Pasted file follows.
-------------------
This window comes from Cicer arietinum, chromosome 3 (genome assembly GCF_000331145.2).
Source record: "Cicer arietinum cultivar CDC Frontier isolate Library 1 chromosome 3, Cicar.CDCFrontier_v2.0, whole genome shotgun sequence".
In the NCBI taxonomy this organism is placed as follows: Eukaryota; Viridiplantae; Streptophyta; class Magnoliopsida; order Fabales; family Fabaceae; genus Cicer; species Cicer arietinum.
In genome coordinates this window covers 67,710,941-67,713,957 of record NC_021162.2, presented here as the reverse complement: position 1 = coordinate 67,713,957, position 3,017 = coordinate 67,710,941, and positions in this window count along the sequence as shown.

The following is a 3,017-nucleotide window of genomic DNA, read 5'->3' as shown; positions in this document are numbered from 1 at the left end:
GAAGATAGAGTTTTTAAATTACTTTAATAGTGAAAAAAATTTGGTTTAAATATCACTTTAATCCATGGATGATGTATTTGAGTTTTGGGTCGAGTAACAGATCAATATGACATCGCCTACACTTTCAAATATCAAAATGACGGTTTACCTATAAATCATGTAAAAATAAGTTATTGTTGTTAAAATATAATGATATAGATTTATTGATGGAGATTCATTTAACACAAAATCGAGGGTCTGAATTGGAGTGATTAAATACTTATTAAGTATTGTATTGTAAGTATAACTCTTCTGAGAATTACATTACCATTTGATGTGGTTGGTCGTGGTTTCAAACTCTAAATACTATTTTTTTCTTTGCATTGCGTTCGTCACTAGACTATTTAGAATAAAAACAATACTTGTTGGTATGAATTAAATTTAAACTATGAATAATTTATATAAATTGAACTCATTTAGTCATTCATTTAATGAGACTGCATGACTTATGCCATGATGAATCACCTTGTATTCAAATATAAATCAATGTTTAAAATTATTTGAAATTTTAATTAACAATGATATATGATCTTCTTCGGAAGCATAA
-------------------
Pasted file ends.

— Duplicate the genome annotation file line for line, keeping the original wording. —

This window comes from Cicer arietinum, chromosome 3 (genome assembly GCF_000331145.2).
Source record: "Cicer arietinum cultivar CDC Frontier isolate Library 1 chromosome 3, Cicar.CDCFrontier_v2.0, whole genome shotgun sequence".
In the NCBI taxonomy this organism is placed as follows: Eukaryota; Viridiplantae; Streptophyta; class Magnoliopsida; order Fabales; family Fabaceae; genus Cicer; species Cicer arietinum.
In genome coordinates this window covers 67,710,941-67,713,957 of record NC_021162.2, presented here as the reverse complement: position 1 = coordinate 67,713,957, position 3,017 = coordinate 67,710,941, and positions in this window count along the sequence as shown.

The following is a 3,017-nucleotide window of genomic DNA, read 5'->3' as shown; positions in this document are numbered from 1 at the left end:
GAAGATAGAGTTTTTAAATTACTTTAATAGTGAAAAAAATTTGGTTTAAATATCACTTTAATCCATGGATGATGTATTTGAGTTTTGGGTCGAGTAACAGATCAATATGACATCGCCTACACTTTCAAATATCAAAATGACGGTTTACCTATAAATCATGTAAAAATAAGTTATTGTTGTTAAAATATAATGATATAGATTTATTGATGGAGATTCATTTAACACAAAATCGAGGGTCTGAATTGGAGTGATTAAATACTTATTAAGTATTGTATTGTAAGTATAACTCTTCTGAGAATTACATTACCATTTGATGTGGTTGGTCGTGGTTTCAAACTCTAAATACTATTTTTTTCTTTGCATTGCGTTCGTCACTAGACTATTTAGAATAAAAACAATACTTGTTGGTATGAATTAAATTTAAACTATGAATAATTTATATAAATTGAACTCATTTAGTCATTCATTTAATGAGACTGCATGACTTATGCCATGATGAATCACCTTGTATTCAAATATAAATCAATGTTTAAAATTATTTGAAATTTTAATTAACAATGATATATGATCTTCTTCGGAAGCATAA